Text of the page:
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  • Moyamoya Disease Can Masquerade as Multiple Sclerosis

    Final Number:
    1043

    Authors:
    Leslie J Dorfman, MD, Nancy J Fischbein, MD, Joslyn I Woodard, BS, Omar Choudhri, MD, Teresa E Bell-Stephens, CNRN, Gary K Steinberg, MD, PhD

    Study Design:
    Other

    Subject Category:

    Meeting: Congress of Neurological Surgeons 2012 Annual Meeting

    Introduction: Moyamoya disease (MM) is a rare disorder of the cerebral arterial circulation, whereas multiple sclerosis (MS) is a relatively common immune-mediated attack on central myelin. Despite the differences in pathogenesis, the two disorders share some clinical features which can lead to diagnostic confusion: both can affect young adults, cause intermittent neurological symptoms, and show multifocal abnormalities on brain imaging.

    Methods: We retrospectively reviewed case histories from a large series of adults with MM who were treated at our institution, to identify those in whom an initial diagnosis of MS had been made.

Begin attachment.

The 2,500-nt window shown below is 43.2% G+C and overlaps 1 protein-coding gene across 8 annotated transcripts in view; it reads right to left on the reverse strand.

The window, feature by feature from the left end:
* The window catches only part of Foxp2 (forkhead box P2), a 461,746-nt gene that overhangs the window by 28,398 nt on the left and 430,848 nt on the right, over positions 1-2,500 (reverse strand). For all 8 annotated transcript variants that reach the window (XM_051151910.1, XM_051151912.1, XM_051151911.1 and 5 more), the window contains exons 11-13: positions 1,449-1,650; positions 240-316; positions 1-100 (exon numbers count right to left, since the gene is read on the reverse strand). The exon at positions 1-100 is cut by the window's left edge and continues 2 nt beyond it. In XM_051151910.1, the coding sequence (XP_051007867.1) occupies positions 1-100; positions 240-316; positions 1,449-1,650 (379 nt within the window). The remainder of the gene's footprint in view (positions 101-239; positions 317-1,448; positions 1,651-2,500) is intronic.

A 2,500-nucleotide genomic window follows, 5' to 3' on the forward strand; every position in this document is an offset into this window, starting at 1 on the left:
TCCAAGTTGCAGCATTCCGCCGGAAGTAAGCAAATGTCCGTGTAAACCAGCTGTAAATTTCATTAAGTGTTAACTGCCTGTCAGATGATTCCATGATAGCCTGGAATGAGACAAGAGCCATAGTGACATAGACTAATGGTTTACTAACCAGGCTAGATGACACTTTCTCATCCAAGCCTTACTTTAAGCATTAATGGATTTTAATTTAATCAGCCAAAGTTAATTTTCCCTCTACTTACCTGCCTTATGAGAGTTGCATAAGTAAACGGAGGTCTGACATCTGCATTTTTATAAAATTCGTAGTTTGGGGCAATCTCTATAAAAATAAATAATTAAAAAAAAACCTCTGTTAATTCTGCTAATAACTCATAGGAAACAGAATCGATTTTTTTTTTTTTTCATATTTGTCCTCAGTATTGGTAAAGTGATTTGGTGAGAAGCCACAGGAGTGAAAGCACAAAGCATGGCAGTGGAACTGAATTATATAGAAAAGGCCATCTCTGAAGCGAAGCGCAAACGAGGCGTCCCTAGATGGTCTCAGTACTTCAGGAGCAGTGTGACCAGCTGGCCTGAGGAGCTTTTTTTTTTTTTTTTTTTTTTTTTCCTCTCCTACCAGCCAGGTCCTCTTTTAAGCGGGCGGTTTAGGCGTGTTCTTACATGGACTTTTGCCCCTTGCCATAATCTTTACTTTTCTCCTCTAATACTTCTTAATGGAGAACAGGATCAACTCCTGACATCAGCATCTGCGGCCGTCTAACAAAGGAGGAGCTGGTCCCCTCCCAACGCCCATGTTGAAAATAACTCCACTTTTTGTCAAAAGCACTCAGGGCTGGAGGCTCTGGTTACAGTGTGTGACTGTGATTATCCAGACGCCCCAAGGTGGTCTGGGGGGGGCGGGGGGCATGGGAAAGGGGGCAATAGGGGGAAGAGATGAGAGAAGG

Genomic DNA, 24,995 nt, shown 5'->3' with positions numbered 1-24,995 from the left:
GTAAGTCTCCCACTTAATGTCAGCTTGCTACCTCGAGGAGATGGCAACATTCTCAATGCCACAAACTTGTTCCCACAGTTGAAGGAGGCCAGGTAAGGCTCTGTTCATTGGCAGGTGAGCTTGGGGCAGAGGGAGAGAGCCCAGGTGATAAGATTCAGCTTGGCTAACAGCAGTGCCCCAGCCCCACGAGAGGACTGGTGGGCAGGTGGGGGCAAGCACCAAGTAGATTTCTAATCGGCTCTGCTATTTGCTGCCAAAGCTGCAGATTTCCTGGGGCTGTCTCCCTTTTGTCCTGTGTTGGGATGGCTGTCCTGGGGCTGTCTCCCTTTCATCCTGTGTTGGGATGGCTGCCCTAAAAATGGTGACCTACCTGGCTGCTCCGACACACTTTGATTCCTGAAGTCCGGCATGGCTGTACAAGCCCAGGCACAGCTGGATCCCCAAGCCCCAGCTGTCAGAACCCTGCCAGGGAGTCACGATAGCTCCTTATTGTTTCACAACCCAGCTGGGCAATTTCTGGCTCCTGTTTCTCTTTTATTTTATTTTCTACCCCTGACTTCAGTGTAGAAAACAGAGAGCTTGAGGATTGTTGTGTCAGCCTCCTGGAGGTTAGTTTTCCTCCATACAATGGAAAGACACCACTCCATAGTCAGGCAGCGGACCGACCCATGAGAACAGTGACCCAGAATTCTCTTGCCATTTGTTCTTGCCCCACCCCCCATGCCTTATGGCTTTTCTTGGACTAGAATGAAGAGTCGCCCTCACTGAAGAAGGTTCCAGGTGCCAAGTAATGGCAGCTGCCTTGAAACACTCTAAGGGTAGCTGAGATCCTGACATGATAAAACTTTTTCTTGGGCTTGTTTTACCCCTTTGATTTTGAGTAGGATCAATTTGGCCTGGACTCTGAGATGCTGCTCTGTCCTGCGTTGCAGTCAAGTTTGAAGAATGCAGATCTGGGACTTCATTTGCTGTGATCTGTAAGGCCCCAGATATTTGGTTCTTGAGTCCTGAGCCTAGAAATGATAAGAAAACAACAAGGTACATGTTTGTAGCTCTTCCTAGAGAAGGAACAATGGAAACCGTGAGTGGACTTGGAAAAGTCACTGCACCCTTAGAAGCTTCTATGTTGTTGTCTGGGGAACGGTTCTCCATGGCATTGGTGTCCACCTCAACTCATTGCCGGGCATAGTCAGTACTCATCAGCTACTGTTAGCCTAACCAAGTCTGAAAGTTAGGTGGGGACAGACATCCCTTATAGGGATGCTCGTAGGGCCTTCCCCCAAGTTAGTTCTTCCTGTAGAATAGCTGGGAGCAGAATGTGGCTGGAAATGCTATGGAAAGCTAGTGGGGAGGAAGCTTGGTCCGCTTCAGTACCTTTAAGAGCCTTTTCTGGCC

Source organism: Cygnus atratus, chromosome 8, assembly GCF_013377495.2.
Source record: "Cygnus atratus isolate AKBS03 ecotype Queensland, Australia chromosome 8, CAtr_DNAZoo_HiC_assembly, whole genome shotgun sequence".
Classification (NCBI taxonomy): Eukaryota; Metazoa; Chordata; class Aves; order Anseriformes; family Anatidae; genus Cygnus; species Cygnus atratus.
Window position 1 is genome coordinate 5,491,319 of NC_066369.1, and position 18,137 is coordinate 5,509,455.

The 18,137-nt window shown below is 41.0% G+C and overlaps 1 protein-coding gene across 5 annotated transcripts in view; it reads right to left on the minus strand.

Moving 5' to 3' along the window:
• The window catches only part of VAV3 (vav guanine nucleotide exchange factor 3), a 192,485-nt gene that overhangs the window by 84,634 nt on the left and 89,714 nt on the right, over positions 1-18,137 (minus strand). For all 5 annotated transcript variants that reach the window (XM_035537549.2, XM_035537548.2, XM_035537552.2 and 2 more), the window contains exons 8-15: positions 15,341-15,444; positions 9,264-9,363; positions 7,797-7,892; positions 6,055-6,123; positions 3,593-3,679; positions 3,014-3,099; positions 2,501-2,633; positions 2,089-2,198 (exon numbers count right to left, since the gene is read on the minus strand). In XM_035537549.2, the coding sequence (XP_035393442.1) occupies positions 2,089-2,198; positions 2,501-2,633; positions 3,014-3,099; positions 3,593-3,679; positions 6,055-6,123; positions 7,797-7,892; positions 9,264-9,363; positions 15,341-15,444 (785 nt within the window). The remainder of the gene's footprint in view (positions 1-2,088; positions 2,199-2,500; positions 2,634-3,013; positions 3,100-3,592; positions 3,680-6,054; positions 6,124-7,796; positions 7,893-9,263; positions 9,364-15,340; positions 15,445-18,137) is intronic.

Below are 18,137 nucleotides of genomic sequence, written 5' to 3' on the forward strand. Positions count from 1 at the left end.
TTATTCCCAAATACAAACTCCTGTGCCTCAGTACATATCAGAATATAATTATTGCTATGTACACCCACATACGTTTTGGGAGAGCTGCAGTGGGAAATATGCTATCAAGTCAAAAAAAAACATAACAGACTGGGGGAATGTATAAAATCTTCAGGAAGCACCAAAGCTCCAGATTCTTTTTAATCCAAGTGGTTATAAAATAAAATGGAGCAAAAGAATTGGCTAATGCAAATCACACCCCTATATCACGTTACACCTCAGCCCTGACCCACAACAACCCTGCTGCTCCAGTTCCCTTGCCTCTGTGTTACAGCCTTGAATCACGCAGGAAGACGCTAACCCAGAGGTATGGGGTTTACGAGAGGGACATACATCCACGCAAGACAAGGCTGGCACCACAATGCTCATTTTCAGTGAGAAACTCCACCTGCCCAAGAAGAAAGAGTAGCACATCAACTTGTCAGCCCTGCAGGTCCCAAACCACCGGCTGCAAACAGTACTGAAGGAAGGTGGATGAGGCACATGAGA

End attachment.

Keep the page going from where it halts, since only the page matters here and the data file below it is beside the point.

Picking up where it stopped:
Results: The patients ranged in age from 15 to 42 years at symptom onset (n=11), and 10 were female. All experienced transient neurological symptoms of one kind or another at onset, and headache was present in 7. The initial diagnosis was MS in 9, and MS vs. ADEM in 2. Five received active treatment for their MS diagnosis, including beta-interferon, glatiramer acetate, and corticosteroids. The delay from symptom onset to MM diagnosis ranged from 2 months to 19 years, with a mean and median delay both equal to 4 years. Five have been left with ongoing neurologic symptoms and/or disability that might arguably have been preventable.

    Conclusions: MM can be misdiagnosed as MS, leading to delay in correct treatment. We highlight the clinical and radiological features which allow differentiation of these conditions early in the course, when treatment can have maximum benefit.

    Patient Care: Heightened awareness of moyamoya as a differential diagnostic consideration, and careful analysis of the clinical and radiological features of each case, will help to minimize misdiagnosis and treatment delay of those with clinical symptoms commonly associated with multiple sclerosis.

    Learning Objectives: Participants will be able to identify clinical and radiological characteristics to differentiate moyamoya disease from multiple sclerosis.

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